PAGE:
The Chinese government has begun to vocally express its desire for an end to violence in Yemen, after an evacuation out of war-torn Aden that many contend has elevated China’s role as a player in the Middle East. While officially condemning neither the Houthi rebels’ coup attempt nor the Saudi-led Arab coalition’s intervention, China’s long-standing ties with Iran indicate China’s weight will fall on the side of the Shiites.
The Chinese Foreign Ministry issued a statement on Tuesday generally condemning the outbreak of violence in Yemen. “China is deeply concerned about the situation in Yemen. We hope all parties will declare a ceasefire soon to avoid more civilian casualties,” said Foreign Ministry representative Hua Chunying. She reiterated China’s desire to see “all parties… abide by international law and provide safety guarantees and support for countries to evacuate their nationals.”
Evacuation of Chinese citizens– and the opportunity to curry international favor by allowing stranded foreigners to hop aboard Chinese ships– appears to be the paramount concern for China at the moment. While state outlet Xinhua has published reports on the violence in Yemen, its features have touted the Chinese navy’s ability to evacuate its citizens. Quoting Hua once more, Xinhua reports that China has claimed its evacuation efforts “embody the government’s people-first principle and the spirit of internationalism and humanitarianism.” China boasts rescuing citizens of Pakistan, Ethiopia, Singapore, Italy, Germany, Poland, Ireland, Britain, Canada and Yemen. Even a Japanese tourist was allowed to board a Chinese ship to Djibouti, eliciting a rare expression of gratitude from the Japanese government to China.
The New York Times describes China’s reporting on its own evacuation efforts as “exuberant backslapping,” noting that the Chinese government had never engaged in such a large-scale evacuation effort. The move proved to be especially wise as President Obama’s State Department announced that they would do nothing to evacuate American citizens from Yemen, instead telling those with U.S. passports to request Indian government assistance.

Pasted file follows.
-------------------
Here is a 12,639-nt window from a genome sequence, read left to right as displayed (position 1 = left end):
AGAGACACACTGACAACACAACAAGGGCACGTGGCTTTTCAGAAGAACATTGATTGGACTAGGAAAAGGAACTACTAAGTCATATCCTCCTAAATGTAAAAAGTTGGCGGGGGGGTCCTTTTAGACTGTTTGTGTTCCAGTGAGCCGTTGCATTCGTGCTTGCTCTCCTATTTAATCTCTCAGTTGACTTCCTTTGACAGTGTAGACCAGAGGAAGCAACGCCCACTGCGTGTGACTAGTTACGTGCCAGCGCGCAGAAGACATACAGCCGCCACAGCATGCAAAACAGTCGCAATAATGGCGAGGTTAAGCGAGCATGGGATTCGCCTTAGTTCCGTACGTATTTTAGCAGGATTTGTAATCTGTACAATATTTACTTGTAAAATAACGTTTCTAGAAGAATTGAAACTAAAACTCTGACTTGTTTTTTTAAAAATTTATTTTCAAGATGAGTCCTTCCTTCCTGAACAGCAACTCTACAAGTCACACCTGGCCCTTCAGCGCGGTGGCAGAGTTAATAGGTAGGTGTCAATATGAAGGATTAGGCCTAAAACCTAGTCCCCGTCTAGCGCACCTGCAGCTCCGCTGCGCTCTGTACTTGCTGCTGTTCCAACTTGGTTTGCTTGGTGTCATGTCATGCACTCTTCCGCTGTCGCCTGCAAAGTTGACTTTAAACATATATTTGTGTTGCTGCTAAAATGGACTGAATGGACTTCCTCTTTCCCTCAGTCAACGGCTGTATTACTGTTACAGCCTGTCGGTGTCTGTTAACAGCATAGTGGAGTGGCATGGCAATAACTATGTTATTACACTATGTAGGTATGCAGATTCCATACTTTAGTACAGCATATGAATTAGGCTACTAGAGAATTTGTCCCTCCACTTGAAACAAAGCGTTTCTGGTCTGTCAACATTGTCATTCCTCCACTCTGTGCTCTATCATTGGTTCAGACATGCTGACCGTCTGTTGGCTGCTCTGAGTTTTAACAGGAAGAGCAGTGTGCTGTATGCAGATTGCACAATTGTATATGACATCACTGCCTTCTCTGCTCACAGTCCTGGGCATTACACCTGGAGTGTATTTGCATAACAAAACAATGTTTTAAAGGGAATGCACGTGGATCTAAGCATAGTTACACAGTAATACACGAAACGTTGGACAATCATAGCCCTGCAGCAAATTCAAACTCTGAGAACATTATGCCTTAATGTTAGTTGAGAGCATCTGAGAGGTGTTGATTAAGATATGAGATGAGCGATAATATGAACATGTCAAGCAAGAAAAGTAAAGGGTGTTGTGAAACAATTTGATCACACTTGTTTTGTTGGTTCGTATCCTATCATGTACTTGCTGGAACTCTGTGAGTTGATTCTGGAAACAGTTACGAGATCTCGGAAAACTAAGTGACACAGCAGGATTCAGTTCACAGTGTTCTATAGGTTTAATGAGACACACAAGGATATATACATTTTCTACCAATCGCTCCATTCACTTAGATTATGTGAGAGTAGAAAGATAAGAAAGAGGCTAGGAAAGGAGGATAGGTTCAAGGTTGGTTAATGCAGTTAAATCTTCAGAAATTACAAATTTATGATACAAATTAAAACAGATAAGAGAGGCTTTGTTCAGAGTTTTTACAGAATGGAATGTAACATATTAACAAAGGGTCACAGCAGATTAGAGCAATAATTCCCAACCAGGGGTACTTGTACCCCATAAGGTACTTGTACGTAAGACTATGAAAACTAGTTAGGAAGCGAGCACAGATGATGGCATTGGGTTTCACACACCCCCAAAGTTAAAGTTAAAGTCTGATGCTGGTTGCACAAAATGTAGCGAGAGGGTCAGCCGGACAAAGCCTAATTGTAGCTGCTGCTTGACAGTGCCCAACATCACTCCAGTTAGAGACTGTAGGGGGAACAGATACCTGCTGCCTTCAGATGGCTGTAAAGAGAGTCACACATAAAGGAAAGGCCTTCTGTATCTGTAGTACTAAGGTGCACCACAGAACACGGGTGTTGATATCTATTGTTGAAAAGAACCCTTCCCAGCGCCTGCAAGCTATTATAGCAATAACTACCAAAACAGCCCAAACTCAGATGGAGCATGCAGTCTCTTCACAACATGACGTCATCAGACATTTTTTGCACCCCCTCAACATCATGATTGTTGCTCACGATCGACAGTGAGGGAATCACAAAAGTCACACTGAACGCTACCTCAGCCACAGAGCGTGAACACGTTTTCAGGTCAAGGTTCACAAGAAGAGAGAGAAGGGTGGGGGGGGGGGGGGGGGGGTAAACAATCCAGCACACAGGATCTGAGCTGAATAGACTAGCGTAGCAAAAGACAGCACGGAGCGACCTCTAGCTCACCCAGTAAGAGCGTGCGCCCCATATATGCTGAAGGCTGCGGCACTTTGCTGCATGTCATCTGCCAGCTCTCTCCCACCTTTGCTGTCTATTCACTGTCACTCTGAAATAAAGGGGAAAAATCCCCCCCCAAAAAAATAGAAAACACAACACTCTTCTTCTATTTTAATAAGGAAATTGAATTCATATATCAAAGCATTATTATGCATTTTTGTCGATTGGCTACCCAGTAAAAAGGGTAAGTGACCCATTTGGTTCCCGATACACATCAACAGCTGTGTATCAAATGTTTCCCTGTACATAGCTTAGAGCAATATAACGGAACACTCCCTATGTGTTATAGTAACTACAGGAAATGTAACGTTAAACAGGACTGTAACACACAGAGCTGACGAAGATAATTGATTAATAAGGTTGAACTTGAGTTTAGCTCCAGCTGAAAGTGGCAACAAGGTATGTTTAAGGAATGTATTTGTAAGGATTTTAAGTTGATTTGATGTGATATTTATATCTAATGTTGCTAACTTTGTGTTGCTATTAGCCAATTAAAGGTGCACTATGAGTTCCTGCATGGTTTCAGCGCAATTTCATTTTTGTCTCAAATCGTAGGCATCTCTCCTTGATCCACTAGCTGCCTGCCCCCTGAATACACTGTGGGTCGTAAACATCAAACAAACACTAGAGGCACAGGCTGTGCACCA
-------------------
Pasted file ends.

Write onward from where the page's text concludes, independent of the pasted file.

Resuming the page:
Iran, repeatedly accused of exacerbating violence in Yemen by providing weapons and support to the Houthi rebels, has nonetheless declared China’s generalized call for an end to the violence a victory for themselves. “Russia and China have expressed deep concerns over the alarming situation in Yemen as Saudi Arabia pushes ahead with its military campaign against the impoverished Arab country,” Iran’s state-run Press TV reports, not mentioning Iran’s role in the violence. Yet, the quote in the article itself from spokesperson Hua gives no indication that China is condemning Saudi Arabia alone. In a separate article, Press TV again signals that China, alongside Russia, has begun to “press for an end to the military aggression” through targeting Saudi Arabia alone.
There is reason to believe China will back Iran in the current Yemen military struggle. China supports Iran’s efforts to acquire nuclear technology, in part because sanctions related to the nuclear program have forced Iran to delay payments to China for years. To that end, China is hosting Iran’s oil minister this week to discuss increasing trade. President Xi Jinping also postponed visits to Saudi Arabia and Egypt this week, citing Saudi Arabia’s “current preoccupations” as the reason for the delay.
Yet within Yemen itself, China’s relationship with the government of Abed Rabbo Mansour Hadi was strong enough to justify some frustration with the Houthi coup attempt. China has been trading in oil with Yemen since 2005, and had a stake in 8% of Yemen’s total production under Hadi. China offered Yemen’s defense ministry an $8 million grant last year. What’s more, China has explicitly provided Yemen with aid money to help those fleeing from Houthi violence as early as 2009.
With an $8 stake in Yemen’s oil production, which is widely considered to small to compete globally with giants like Saudi Arabia and the United States, Yemen needs China’s business. This will not change with any transfer of power, violent or not, so it remains in China’s best interests to call for “stability” generally while self-aggrandizing about its humanitarian efforts. This allows both sides to claim China supports their war, while the Chinese government can ward off a well–earned reputation for doing little to remedy international crises.